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A visit to ESRA’s Vintage shop

Shop manager Maurice Singer . . . "It's a laugh a day," he says

Story and photos by Carol Novis

Is traditional retail selling on the way out, superseded by online shopping? Some might say yes, but then they clearly haven't visited the ESRA 'Vintage' shop, on Rothschild St in Kfar Saba, where a myriad of enthusiastic shoppers enjoy the old-fashioned delight of scouring through the racks for a bargain. Amazon itself might well envy ESRA's customers, some of whom return on a daily basis to see what this storehouse of second-hand treasures has to offer. (There is also an ESRA shop in Raanana.)

"It's a laugh a day," says Maurice Singer, originally from London, who came on aliyah in 1968 and is retired from a career in the Jewish Agency. "That's the main reason I do this job."

Maurice is the manager of the shop, and heads a team of 16 part-time volunteers. Five years ago he was approached by ESRA and asked if he could revitalize the shop, which wasn't doing well at the time, and he's been there ever since. "Today," he says, "it does very well."

What's funny about working in the ESRA shop? "Well, I'll give you an example," Maurice says. "One day, someone brought in a bag with a full set of false teeth. I put them on a shelf, and within 20 minutes, they were gone. Someone paid NIS 60 for them. I didn't ask what he wanted them for! 

There are bargains galore to be found in ESRA's Vintage shop in Kfar Saba

"A few weeks ago, a guy came in and chose a wine glass, which cost NIS 1. But he wouldn't buy it without measuring the thickness of the rim. It had to be exactly a millimeter and a half. He bought it and then two weeks later, bought another one, measuring that one too. Why? Who knows? His wife told him that's how thick it had to be.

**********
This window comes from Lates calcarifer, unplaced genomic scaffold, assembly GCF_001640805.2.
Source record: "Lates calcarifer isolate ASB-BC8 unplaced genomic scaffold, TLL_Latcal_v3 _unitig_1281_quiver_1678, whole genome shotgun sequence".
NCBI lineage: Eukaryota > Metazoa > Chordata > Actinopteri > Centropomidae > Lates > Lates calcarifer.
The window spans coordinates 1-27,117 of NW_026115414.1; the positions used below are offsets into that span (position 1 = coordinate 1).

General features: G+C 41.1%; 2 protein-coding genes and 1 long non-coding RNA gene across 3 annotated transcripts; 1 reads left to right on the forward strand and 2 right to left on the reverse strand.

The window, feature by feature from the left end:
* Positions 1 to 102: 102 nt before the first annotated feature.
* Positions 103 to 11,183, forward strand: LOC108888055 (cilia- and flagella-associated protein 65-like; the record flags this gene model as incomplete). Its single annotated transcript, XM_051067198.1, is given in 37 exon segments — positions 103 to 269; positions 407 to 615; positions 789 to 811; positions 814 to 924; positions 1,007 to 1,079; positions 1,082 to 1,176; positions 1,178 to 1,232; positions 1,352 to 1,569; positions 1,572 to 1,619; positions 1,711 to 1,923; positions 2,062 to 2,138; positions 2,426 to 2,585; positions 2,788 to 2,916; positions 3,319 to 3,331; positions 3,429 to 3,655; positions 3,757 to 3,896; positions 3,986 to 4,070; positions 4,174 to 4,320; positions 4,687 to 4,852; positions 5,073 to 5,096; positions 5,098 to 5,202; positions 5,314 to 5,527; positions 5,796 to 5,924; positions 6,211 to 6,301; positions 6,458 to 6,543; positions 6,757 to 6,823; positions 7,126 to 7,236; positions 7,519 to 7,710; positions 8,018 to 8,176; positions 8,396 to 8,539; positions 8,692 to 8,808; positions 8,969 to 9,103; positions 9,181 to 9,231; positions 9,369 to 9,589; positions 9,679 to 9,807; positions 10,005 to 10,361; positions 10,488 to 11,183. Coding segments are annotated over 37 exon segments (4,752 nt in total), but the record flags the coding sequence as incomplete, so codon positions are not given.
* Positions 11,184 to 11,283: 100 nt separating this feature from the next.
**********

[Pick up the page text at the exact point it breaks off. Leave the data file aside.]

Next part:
"Other people will only buy a specific article. We have a customer, for instance, who comes in every day just to see if we have any belt buckles. If there is a belt, he'll ask me to cut off the leather and throw it away. He only wants the buckle. There's another man who collects salt and pepper sets – he has 800."

Has he ever found anything valuable? "Well, no Renoirs, but occasionally some silver."

He has no doubt that for many people, shopping at ESRA is akin to an addiction. "One fellow comes in three times a day, so he gets first pick. You can actually see the pain on some people's faces if they don't find anything."

What Maurice has noticed, he says with amusement, is that every single person who brings in clothing tells him that the garments are hardly used and in wonderful shape. "I have never yet met a person who says that his stuff is a whole lot of shmattes!"

On my recent visit to the ESRA shop, the place was already buzzing 20 minutes after opening time. Although it's small and crowded, a gaggle of people of every age and apparent socio-economic standing were already elbowing each other out of the way to survey the haul of the day. As they left, more potential customers took their place. There was never a time during my visit when the store was empty.

Outside, a display of shoes (one of a pair only, to prevent them walking off, so to speak) on offer at NIS 15, drew people in. In my first five minutes in the shop, three pairs were sold. (And very nice they were too, including a brand name pair of sports shoes.)